(Rev. Andrew Murdoch, M.A., LL.D.)
The building in which we met was not much to look at. During the week it was used as a public school. It was built of cedar logs, the chinks between filled with splits of the same wood and plastered. It stood on a high bank overlooking one of the smaller streams that forms a tributary to the Canadian Mississippi. The furniture was of the rudest description. The desks were placed round the walls, which the scholars faced. This gave an unfair advantage to the teacher when he caught us whispering; for he could make a rear attack without our being aware of his stealthy advance.
One of our teachers was a little, lame Scotchman. He was a good man, a Presbyterian and a high Calvinist; but the boys said his taws were specially nippy. I remember the tops of the desks were made of butternut, one of our softest woods, and easily carved with our knives. By the time I was big enough to go to school there was scarce room for my initials. There were two windows, one to the east and the other to the west. The sun at certain seasons of the year peeped in at the west window about the noon hour. The first time I noticed this I drew a line just where the sun reached as the school was dismissed at twelve. I thought I had a sure tab on the noon hour; but, to my disgust, next day either the sun or the master’s watch was wrong. I could never get the shadow to come to time again.
We all thought it wrong that the builder had not put a window to the south. Then we could have varied our lessons by looking out to see the black bass in their nests scooped out of the gravel, or a water snake go swimming by, or now and then a duck or muskrat. It was a great day for the boys when a raft of square timber, the only one that ever came down the creek, was reported to be near at hand. The dam was only a short distance away, and we could see the great white sticks, some of them sixty feet long, enter the narrow slide, pause for a moment balancing on the brink, and then go plunging down, tossing the spray high in the air. That old dam, and the mill driven by a ponderous breast-wheel, were unfailing sources of delight to the boys as they burst away for the noon hour recess. Were ever hours so short? Once in a while the dusty miller would open for us the door and show us the wheel in motion, slowly revolving as the water pressed against its broad buckets. The wheel was thickly moss-grown. A peculiar, damp smell, not unpleasant, arose from the spray of the falling water. But our courage did not suffice to enable us to look long at a time into the gloomy depths of the wheelhouse; and we were glad to scamper away to enjoy our noon day plunge into the “Deep Hole,” as we called it. Here the current below the dam struck a projecting rock and formed an eddy. It was a picturesque spot at the foot of a towering cliff, where the white birch and wild pear trees struck their roots into the crevices and trailed their drooping branches in the rushing water. The rapid that ran into the deep hole was used by the boys as a sort of water-toboggan slide, and successive generations of boys here learned to swim. We threw ourselves on the swift current; then, striking out, we were carried down into the quite waters of the pool. The little fellows often used a small piece of board to keep themselves from going under.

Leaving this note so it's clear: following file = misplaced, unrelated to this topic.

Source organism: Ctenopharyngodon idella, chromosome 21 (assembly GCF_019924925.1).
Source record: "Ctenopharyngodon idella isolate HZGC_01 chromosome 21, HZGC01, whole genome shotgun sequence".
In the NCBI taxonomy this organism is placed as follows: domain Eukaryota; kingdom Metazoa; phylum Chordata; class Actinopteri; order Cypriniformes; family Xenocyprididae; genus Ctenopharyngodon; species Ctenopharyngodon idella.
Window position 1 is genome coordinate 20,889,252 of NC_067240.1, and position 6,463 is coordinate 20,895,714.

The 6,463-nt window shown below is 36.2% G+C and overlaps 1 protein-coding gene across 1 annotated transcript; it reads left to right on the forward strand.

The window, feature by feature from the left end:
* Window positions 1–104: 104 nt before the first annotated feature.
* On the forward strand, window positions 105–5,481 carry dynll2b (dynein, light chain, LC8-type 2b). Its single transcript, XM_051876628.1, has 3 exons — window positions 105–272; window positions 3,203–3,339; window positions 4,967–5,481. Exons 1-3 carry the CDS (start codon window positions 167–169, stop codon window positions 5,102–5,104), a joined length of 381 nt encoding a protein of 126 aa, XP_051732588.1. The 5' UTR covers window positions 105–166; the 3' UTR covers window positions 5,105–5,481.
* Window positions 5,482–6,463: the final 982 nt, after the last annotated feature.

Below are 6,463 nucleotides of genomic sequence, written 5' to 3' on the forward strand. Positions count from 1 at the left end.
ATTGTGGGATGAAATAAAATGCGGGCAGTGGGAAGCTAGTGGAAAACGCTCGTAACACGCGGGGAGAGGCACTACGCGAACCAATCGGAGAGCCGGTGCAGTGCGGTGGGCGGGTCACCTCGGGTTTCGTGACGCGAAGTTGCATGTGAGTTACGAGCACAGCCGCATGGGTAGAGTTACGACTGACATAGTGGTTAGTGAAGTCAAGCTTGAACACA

The hamlet was a busy place during the week. The great water-wheel revolved incessantly, and the grists came and went. Alongside the grist mill was a sawmill, where a single saw in a ponderous frame, and driven by a primitive contrivance called a “flutter wheel,” ate its way slowly through the logs. Sometimes our friend the sawyer let us have a ride on the carriage as it gigged back.
But on the Sabbath a great peace fell upon the scene.
How still the morning of the hallowed day!
Mute is the voice of rural labor. . . . .
The dizzying mill-wheel rests; the anvil’s din
Hath ceased; around is quietness all.